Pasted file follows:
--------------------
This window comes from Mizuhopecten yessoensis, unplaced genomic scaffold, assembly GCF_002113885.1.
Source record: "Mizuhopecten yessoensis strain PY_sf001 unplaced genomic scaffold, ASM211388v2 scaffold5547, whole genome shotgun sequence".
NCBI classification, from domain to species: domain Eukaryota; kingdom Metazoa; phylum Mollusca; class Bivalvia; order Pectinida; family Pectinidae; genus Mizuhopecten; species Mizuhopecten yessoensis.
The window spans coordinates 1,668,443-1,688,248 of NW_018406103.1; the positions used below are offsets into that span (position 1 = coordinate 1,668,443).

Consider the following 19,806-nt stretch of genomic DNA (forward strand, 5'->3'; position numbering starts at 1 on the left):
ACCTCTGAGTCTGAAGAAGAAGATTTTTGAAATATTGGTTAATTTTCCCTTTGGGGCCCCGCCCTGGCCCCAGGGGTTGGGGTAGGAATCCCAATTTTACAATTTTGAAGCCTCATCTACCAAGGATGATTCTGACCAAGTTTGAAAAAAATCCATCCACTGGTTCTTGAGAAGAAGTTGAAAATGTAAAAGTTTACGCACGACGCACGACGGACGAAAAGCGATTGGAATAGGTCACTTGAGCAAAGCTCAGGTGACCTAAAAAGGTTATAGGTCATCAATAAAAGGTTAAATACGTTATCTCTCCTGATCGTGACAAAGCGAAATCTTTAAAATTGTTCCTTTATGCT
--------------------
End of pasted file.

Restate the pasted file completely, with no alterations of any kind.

This window comes from Mizuhopecten yessoensis, unplaced genomic scaffold, assembly GCF_002113885.1.
Source record: "Mizuhopecten yessoensis strain PY_sf001 unplaced genomic scaffold, ASM211388v2 scaffold5547, whole genome shotgun sequence".
NCBI classification, from domain to species: domain Eukaryota; kingdom Metazoa; phylum Mollusca; class Bivalvia; order Pectinida; family Pectinidae; genus Mizuhopecten; species Mizuhopecten yessoensis.
The window spans coordinates 1,668,443-1,688,248 of NW_018406103.1; the positions used below are offsets into that span (position 1 = coordinate 1,668,443).

Consider the following 19,806-nt stretch of genomic DNA (forward strand, 5'->3'; position numbering starts at 1 on the left):
ACCTCTGAGTCTGAAGAAGAAGATTTTTGAAATATTGGTTAATTTTCCCTTTGGGGCCCCGCCCTGGCCCCAGGGGTTGGGGTAGGAATCCCAATTTTACAATTTTGAAGCCTCATCTACCAAGGATGATTCTGACCAAGTTTGAAAAAAATCCATCCACTGGTTCTTGAGAAGAAGTTGAAAATGTAAAAGTTTACGCACGACGCACGACGGACGAAAAGCGATTGGAATAGGTCACTTGAGCAAAGCTCAGGTGACCTAAAAAGGTTATAGGTCATCAATAAAAGGTTAAATACGTTATCTCTCCTGATCGTGACAAAGCGAAATCTTTAAAATTGTTCCTTTATGCT